Recognised for his long beard and militant hat, Castro will be remembered as one of the most charismatic world leaders in recent history.
Castro was known to have a lack of respect for protocol, often smoking cigars during press conferences even as he served as Cuba's prime minister in 1975. REUTERS/FILE PHOTO
Finger-wagging was a trademark for Castro as he delivered fiery speeches to audiences of all ranks, including his French counterpart Francois Mitterrand at the Elysee Palace in Paris in 1995. REUTERS/FILE PHOTO
And his style did not change with age, even as he spoke here at a political rally in 2005 marking the 12th birthday of a Cuban child caught in the middle of a custody battle that dragged in the Cuban and US governments. REUTERS/FILE PHOTO
But Castro wasn't always so serious, as can be seen in this photo with former Soviet Union leader Nikita Kruschev in New York, 1960. REUTERS/FILE PHOTO
Despite the pressure of remaining isolated as a Communist island-state after the fall of the Soviet Union, Castro still had time to laugh during parliament sessions as can be seen in this 2005 photo. REUTERS/FILE PHOTO
Yet his mere presence commanded respect from leaders around the world. Here Castro addresses the audience as president of the Non-Aligned Movement at the United Nations in New York, 1979. REUTERS/FILE PHOTO
Castro maintained friendships with powerful figures such as former Soviet leader Mikhail Gorbachev, seen here exchanging documents during a treaty signing ceremony in Havana, 1989 REUTERS/FILE PHOTO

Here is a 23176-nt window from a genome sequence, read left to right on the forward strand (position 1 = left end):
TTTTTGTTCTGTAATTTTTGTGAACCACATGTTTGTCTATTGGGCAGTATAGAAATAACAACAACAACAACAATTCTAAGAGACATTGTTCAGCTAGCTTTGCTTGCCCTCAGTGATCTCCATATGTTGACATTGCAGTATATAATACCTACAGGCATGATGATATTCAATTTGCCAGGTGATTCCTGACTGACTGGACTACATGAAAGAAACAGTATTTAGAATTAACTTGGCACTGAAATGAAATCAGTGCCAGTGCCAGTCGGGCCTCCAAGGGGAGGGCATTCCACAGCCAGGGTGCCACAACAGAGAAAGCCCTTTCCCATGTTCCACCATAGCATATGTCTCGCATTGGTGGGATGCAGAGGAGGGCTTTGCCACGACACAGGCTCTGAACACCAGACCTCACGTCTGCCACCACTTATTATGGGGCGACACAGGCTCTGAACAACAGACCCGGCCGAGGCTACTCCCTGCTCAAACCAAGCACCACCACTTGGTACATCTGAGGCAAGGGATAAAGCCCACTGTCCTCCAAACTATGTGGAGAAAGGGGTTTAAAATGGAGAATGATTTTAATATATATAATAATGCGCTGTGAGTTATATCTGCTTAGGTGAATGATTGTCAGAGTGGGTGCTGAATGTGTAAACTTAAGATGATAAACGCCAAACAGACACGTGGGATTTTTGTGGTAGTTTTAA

And those friendships continued even after his counterparts were long gone and replaced by younger figureheads, as can be seen in this photo with Russian president Vladimir Putin in 2000. REUTERS/FILE PHOTO
Not all of his friends were so popular, such as Zimbabwean president Robert Mugabe.
But some, like former South African president Nelson Mandela, were undisputed legends. REUTERS/FILE PHOTO
Even in the midst of a guerrilla war, Castro always had time for fun. Here he watches fellow revolutionary Che Guevara play golf in Havana. REUTERS/FILE PHOTO
Baseball had been a passion of his from a young age. REUTERS/FILE PHOTO
And that passion never died. REUTERS/FILE PHOTO
Neither did his love of banter. Castro jokes with Venezuela's late president Hugo Chavez by joining their medallions given by medical graduates, at Havana's Karl Marx theatre in 2005. REUTERS/FILE PHOTO
Later in life the communist leader's stance on religion seemingly softened, having met Pope Benedict XVI in Havana in 2012. REUTERS/FILE PHOTO
Here Castro is seen meeting former US President Jimmy Carter in Havana in 2011. During Carter's reign, the two had been at odds with each other as Cold War tensions peaked. REUTERS/FILE PHOTO
At times Castro would even sport international brands such as German manufacturer Adidas.
But he was perfectly comfortable playing football in his green militant uniform with Argentine legend Diego Maradona even at the age of 79. REUTERS/FILE PHOTO
Loved or loathed, Castro will go down in history not only as a symbolic revolutionary figure, but also as a fashionable trend-setter. REUTERS/FILE PHOTO